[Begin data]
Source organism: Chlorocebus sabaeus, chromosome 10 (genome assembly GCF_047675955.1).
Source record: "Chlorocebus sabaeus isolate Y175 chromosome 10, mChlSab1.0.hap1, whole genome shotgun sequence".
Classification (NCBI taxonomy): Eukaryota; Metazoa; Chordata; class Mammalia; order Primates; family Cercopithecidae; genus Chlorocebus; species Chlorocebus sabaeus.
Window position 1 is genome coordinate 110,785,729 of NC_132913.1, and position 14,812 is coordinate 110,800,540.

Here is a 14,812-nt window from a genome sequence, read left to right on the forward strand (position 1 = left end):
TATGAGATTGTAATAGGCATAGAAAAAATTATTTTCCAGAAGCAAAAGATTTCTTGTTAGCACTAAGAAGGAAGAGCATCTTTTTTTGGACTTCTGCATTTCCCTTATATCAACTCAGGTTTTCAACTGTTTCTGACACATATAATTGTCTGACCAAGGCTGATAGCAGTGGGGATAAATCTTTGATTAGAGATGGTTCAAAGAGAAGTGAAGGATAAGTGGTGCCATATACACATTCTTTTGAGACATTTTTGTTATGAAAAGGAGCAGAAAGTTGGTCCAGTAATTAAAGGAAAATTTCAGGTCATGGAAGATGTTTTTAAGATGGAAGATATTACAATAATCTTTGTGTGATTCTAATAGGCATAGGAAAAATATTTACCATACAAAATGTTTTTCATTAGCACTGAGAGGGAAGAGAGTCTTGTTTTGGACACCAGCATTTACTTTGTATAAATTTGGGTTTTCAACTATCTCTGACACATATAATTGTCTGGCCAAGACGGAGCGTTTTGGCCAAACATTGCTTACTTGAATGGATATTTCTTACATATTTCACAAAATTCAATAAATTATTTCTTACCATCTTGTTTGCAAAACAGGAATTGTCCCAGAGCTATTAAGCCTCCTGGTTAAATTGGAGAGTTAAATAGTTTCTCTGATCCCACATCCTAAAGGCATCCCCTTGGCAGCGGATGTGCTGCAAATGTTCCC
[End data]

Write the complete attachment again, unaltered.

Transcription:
Source organism: Chlorocebus sabaeus, chromosome 10 (genome assembly GCF_047675955.1).
Source record: "Chlorocebus sabaeus isolate Y175 chromosome 10, mChlSab1.0.hap1, whole genome shotgun sequence".
Classification (NCBI taxonomy): Eukaryota; Metazoa; Chordata; class Mammalia; order Primates; family Cercopithecidae; genus Chlorocebus; species Chlorocebus sabaeus.
Window position 1 is genome coordinate 110,785,729 of NC_132913.1, and position 14,812 is coordinate 110,800,540.

Here is a 14,812-nt window from a genome sequence, read left to right on the forward strand (position 1 = left end):
TATGAGATTGTAATAGGCATAGAAAAAATTATTTTCCAGAAGCAAAAGATTTCTTGTTAGCACTAAGAAGGAAGAGCATCTTTTTTTGGACTTCTGCATTTCCCTTATATCAACTCAGGTTTTCAACTGTTTCTGACACATATAATTGTCTGACCAAGGCTGATAGCAGTGGGGATAAATCTTTGATTAGAGATGGTTCAAAGAGAAGTGAAGGATAAGTGGTGCCATATACACATTCTTTTGAGACATTTTTGTTATGAAAAGGAGCAGAAAGTTGGTCCAGTAATTAAAGGAAAATTTCAGGTCATGGAAGATGTTTTTAAGATGGAAGATATTACAATAATCTTTGTGTGATTCTAATAGGCATAGGAAAAATATTTACCATACAAAATGTTTTTCATTAGCACTGAGAGGGAAGAGAGTCTTGTTTTGGACACCAGCATTTACTTTGTATAAATTTGGGTTTTCAACTATCTCTGACACATATAATTGTCTGGCCAAGACGGAGCGTTTTGGCCAAACATTGCTTACTTGAATGGATATTTCTTACATATTTCACAAAATTCAATAAATTATTTCTTACCATCTTGTTTGCAAAACAGGAATTGTCCCAGAGCTATTAAGCCTCCTGGTTAAATTGGAGAGTTAAATAGTTTCTCTGATCCCACATCCTAAAGGCATCCCCTTGGCAGCGGATGTGCTGCAAATGTTCCC